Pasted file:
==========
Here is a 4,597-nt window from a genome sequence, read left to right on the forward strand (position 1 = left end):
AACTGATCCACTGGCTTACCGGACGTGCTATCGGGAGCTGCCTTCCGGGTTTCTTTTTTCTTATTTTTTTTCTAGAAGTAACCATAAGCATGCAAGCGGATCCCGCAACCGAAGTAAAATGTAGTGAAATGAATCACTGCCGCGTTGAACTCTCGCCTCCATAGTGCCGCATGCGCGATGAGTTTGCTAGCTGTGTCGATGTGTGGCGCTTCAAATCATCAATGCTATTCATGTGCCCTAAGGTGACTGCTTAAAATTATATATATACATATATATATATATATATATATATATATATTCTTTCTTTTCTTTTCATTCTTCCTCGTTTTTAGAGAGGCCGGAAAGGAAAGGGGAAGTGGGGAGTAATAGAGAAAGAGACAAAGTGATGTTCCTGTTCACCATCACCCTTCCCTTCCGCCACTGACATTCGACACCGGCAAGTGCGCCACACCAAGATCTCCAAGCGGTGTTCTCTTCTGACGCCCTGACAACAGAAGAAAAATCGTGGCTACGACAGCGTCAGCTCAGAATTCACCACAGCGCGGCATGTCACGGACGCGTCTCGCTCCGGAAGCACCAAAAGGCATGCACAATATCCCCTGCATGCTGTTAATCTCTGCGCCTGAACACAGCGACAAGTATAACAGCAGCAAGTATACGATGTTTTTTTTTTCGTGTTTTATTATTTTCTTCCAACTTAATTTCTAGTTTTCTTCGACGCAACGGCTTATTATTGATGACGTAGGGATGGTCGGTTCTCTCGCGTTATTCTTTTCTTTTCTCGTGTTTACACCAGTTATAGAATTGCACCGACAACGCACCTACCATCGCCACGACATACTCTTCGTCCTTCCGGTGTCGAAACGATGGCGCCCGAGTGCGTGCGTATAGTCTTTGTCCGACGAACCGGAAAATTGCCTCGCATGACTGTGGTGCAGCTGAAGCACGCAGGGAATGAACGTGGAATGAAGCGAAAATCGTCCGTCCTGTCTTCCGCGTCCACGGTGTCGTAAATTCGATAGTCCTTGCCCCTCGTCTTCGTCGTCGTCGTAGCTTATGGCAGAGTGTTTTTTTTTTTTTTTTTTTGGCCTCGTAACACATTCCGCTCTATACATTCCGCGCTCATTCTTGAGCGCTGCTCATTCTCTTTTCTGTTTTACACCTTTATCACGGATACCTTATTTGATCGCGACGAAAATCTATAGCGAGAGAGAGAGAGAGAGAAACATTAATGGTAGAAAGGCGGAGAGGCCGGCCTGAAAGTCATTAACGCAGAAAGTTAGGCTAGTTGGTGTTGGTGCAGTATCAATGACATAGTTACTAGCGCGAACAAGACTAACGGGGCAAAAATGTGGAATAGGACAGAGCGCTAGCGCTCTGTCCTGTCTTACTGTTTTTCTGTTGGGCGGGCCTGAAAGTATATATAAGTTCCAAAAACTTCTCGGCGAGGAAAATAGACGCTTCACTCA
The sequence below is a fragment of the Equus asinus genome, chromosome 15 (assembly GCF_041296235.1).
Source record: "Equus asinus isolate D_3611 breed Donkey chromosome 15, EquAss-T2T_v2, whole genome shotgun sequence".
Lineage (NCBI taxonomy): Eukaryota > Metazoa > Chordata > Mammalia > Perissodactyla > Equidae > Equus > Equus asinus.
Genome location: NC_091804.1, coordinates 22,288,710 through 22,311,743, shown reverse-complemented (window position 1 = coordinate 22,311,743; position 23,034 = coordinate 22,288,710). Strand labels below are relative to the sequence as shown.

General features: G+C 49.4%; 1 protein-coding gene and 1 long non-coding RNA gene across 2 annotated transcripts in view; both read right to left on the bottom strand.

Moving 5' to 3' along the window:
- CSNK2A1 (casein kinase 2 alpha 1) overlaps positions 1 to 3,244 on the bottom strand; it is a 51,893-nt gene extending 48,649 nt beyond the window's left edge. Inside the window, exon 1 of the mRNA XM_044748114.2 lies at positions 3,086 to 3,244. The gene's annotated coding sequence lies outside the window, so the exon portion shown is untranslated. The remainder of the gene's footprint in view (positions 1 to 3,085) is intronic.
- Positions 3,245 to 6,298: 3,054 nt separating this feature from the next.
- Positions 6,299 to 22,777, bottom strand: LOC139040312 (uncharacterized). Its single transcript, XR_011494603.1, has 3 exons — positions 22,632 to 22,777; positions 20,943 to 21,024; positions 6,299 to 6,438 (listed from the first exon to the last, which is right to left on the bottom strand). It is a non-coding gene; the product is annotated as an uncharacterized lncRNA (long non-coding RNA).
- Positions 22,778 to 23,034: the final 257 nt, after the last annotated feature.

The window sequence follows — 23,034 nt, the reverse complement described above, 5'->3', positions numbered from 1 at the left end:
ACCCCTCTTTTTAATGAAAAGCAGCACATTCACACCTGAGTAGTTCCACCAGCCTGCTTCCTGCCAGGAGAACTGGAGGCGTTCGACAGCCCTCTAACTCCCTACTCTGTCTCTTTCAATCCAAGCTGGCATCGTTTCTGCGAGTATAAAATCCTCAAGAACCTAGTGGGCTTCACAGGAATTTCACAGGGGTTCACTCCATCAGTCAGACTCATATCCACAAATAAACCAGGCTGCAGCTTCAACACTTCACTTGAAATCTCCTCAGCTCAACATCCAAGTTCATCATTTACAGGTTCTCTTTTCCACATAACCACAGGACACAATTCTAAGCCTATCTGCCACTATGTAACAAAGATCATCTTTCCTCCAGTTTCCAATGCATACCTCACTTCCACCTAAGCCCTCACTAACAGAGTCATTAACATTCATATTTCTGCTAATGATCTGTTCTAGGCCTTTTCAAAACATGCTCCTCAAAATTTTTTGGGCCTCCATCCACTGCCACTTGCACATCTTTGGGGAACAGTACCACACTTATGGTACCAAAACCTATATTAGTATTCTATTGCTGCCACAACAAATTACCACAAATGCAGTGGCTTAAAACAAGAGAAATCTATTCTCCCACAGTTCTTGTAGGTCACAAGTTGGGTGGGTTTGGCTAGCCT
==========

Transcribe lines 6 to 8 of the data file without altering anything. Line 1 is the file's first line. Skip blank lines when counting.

Genome location: NC_091804.1, coordinates 22,288,710 through 22,311,743, shown reverse-complemented (window position 1 = coordinate 22,311,743; position 23,034 = coordinate 22,288,710). Strand labels below are relative to the sequence as shown.

General features: G+C 49.4%; 1 protein-coding gene and 1 long non-coding RNA gene across 2 annotated transcripts in view; both read right to left on the bottom strand.

Moving 5' to 3' along the window: